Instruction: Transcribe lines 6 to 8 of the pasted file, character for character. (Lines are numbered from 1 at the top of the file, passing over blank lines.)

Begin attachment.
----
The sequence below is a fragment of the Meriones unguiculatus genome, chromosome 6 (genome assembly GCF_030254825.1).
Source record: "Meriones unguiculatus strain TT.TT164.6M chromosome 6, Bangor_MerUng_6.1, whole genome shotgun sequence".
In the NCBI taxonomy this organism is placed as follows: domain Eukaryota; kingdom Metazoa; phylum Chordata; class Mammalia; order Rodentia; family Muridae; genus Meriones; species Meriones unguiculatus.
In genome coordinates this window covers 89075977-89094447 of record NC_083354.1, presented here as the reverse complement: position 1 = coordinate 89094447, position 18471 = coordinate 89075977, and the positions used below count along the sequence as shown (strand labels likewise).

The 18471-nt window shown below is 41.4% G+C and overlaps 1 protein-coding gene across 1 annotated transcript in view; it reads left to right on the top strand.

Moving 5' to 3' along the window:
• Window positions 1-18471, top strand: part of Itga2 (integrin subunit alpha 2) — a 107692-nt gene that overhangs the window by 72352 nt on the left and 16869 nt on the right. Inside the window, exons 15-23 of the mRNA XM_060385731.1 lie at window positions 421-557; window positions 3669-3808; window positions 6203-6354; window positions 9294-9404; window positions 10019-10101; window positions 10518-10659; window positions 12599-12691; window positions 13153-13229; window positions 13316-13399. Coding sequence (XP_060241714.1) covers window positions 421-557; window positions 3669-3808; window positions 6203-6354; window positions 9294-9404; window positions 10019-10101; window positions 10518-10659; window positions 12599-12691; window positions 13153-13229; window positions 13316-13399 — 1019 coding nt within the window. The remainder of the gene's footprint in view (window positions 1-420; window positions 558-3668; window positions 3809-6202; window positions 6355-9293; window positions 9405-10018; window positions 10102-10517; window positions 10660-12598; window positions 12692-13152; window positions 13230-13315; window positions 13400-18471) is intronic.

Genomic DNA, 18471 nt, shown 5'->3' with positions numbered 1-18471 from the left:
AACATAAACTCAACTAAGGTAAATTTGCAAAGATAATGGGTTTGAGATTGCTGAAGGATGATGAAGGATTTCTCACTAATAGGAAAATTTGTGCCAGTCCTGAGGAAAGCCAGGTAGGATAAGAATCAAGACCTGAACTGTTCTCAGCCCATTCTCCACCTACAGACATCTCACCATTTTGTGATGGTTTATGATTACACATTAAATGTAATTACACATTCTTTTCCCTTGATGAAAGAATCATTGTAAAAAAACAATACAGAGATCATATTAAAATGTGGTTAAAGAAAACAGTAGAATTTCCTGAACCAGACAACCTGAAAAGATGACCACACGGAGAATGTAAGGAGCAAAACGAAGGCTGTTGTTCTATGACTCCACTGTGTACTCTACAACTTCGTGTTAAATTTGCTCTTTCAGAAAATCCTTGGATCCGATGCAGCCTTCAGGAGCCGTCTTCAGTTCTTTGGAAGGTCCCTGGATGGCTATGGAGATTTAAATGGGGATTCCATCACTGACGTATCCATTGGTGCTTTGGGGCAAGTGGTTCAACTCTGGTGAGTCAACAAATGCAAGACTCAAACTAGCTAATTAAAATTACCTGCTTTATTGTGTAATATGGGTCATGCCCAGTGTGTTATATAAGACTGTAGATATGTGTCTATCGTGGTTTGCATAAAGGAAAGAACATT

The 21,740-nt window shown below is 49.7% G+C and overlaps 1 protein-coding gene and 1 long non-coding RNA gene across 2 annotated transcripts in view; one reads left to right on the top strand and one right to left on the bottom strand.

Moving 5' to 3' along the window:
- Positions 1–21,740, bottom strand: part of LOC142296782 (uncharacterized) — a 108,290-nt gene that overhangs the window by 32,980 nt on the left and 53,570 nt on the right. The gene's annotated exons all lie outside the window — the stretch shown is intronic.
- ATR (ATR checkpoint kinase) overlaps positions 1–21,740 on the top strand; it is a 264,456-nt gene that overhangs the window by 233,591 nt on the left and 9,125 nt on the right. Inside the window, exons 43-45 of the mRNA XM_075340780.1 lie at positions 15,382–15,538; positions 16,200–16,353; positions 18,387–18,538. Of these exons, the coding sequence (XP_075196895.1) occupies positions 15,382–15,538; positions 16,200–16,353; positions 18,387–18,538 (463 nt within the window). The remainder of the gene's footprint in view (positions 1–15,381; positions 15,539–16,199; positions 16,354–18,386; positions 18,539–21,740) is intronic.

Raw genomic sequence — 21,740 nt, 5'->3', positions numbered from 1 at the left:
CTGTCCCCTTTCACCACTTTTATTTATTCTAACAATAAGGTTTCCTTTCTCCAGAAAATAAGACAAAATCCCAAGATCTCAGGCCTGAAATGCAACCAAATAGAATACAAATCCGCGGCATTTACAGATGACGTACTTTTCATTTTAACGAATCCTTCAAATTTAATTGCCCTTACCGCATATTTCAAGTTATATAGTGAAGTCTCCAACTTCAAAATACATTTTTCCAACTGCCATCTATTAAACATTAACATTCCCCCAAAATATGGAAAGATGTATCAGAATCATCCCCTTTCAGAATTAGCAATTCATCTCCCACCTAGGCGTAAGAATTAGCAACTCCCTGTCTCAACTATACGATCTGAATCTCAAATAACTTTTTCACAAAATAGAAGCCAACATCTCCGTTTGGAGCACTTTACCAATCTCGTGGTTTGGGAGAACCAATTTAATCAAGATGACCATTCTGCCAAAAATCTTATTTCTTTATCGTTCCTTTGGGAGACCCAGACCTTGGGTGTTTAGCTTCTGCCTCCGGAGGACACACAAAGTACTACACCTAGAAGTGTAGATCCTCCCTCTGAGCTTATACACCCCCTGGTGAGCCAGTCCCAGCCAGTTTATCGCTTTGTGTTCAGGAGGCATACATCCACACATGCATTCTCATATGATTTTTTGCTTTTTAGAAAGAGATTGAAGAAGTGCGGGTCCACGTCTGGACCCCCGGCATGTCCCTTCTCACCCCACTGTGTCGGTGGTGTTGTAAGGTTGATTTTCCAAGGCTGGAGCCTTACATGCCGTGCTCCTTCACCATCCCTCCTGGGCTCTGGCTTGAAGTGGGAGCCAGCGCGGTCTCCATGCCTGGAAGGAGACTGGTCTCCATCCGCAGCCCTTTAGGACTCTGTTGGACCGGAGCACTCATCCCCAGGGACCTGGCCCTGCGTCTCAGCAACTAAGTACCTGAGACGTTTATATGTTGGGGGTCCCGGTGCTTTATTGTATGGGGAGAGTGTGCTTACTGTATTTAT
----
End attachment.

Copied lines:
Moving 5' to 3' along the window:
• Window positions 1-18471, top strand: part of Itga2 (integrin subunit alpha 2) — a 107692-nt gene that overhangs the window by 72352 nt on the left and 16869 nt on the right. Inside the window, exons 15-23 of the mRNA XM_060385731.1 lie at window positions 421-557; window positions 3669-3808; window positions 6203-6354; window positions 9294-9404; window positions 10019-10101; window positions 10518-10659; window positions 12599-12691; window positions 13153-13229; window positions 13316-13399. Coding sequence (XP_060241714.1) covers window positions 421-557; window positions 3669-3808; window positions 6203-6354; window positions 9294-9404; window positions 10019-10101; window positions 10518-10659; window positions 12599-12691; window positions 13153-13229; window positions 13316-13399 — 1019 coding nt within the window. The remainder of the gene's footprint in view (window positions 1-420; window positions 558-3668; window positions 3809-6202; window positions 6355-9293; window positions 9405-10018; window positions 10102-10517; window positions 10660-12598; window positions 12692-13152; window positions 13230-13315; window positions 13400-18471) is intronic.

Genomic DNA, 18471 nt, shown 5'->3' with positions numbered 1-18471 from the left: